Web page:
A digital X-ray imager developed by a Waterloo Engineering startup is being tested on cancer patients with lung nodules in a pilot study at Grand River Hospital in Kitchener.
The new technology is faster and cheaper than traditional CT scans, and has the potential to detect lung cancer earlier and with less radiation exposure.
Their low-cost, portable, multi-energy X-ray detectors – flat panels that essentially act as the film in the process – produce much clearer images than standard X-rays by differentiating soft tissue from bone.
The detectors can produce at least three separate images – one showing only bone, one showing only soft tissue and one showing both – instead of just one with existing X-ray machines.
Karim, an electrical and computer engineering professor at Waterloo, says that capability, together with the system’s low cost and low radiation levels, could help save lives by enabling widespread screening for early detection of lung cancer.
CT scans are typically used only for high-risk patients because of radiation concerns and standard X-rays aren’t accurate enough for diagnostic purposes.
“If a cancer lesion is located in the apex of a lung and bone obscures it, it can’t hide anymore,” Karim says. “If an abnormality is hiding behind the heart, we can see it nice and clearly.”
The study at Grand River Hospital (GRH), which will involve up to 30 patients with existing lung nodules, is comparing the quality of images from CT scans and the company’s prototype X-ray imager.
“The human side of this work is so important,” says Dr. Vikram Venkatesh, a radiologist who is leading the study. “We cannot make advancements in patient care without first working with them to trial new technologies.”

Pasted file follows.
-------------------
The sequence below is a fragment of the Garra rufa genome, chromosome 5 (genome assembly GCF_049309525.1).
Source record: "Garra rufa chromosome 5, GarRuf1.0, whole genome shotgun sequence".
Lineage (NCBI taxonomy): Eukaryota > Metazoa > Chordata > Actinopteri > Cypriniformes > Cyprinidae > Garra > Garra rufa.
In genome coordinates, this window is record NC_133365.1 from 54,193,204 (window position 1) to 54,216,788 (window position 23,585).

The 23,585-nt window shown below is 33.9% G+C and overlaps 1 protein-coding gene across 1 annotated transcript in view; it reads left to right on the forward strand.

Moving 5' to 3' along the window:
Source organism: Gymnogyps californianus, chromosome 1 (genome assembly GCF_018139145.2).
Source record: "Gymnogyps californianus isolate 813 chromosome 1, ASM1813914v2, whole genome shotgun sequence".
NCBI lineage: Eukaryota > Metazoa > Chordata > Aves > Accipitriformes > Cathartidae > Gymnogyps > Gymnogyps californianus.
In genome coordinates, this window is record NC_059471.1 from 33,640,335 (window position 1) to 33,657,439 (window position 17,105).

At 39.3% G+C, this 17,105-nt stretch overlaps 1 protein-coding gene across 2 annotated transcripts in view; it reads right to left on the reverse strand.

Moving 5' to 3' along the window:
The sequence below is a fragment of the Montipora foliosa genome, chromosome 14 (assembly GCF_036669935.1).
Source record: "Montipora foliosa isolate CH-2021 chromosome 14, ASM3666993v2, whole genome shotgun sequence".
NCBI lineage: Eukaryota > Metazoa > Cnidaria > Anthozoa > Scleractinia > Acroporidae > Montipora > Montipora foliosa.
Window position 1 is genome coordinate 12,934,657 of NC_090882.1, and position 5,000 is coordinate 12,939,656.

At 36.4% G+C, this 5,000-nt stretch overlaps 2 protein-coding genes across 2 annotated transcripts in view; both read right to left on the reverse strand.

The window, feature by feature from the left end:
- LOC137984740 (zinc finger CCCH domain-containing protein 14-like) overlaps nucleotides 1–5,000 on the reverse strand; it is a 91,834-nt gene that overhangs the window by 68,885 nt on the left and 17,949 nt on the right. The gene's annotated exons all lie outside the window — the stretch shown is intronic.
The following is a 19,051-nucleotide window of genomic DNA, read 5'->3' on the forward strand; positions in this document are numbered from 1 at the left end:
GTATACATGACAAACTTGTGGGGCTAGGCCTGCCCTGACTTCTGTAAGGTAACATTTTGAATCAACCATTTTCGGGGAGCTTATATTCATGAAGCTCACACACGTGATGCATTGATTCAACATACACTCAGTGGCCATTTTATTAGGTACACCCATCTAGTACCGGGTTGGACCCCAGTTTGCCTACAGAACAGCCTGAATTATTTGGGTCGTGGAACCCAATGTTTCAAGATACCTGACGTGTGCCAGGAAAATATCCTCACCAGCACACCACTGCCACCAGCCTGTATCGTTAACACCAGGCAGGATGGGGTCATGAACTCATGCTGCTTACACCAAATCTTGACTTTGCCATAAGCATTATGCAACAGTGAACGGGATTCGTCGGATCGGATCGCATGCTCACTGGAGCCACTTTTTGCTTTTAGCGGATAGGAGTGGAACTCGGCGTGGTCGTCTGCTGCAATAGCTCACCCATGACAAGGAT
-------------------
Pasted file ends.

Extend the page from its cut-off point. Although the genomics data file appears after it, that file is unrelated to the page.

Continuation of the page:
Patients are getting X-rays using the new panel, which is installed on one of the hospital’s existing X-ray machines, on the same day as their scheduled CT scans.
“We are excited to partner with KA Imaging to trial this innovative technology at Grand River Hospital,” says Tina Mah, the vice president of research and innovation. “Our mandate is to advance exceptional care and we continue to be leaders in our community by trialing new technologies, like this multi-energy X-ray, in partnership with our patients.”
Lung cancer claims about 180,000 lives a year in North America, in part because the disease often isn’t detected until its late stages.
Karim’s hope is that X-ray machines retrofitted with the new detectors will make it safe, economical and effective to routinely screen people over a certain age, dramatically boosting lung cancer survival rates due to early detection in the same way mammograms have impacted breast cancer.
“Nothing like that exists now,” he says.
The panels – 17 inches square and less than an inch thick – could also improve X-ray images for screening and diagnosis of tuberculosis, pneumonia, bone cancers, bone fractures and numerous other conditions.
In addition, the data-rich images they produce are ideal for analysis by artificial intelligence (AI) software.
KA Imaging, which has 24 employees, was launched with support from the Waterloo Commercialization Office (WatCo) at the University of Waterloo.
The company recently received Health Canada approval to extend the trial to patients suspected of having lung cancer as well as those who have already been diagnosed. It expects to launch a commercial version of its X-ray technology in mid-2019.
“Partnering with Grand River Hospital is a tremendous opportunity to trial this innovation at home in the Waterloo Region,” says Karnick, president and CEO of KA Imaging. “We look forward to continuing our partnership with GRH, working together to improve patient care in our region.”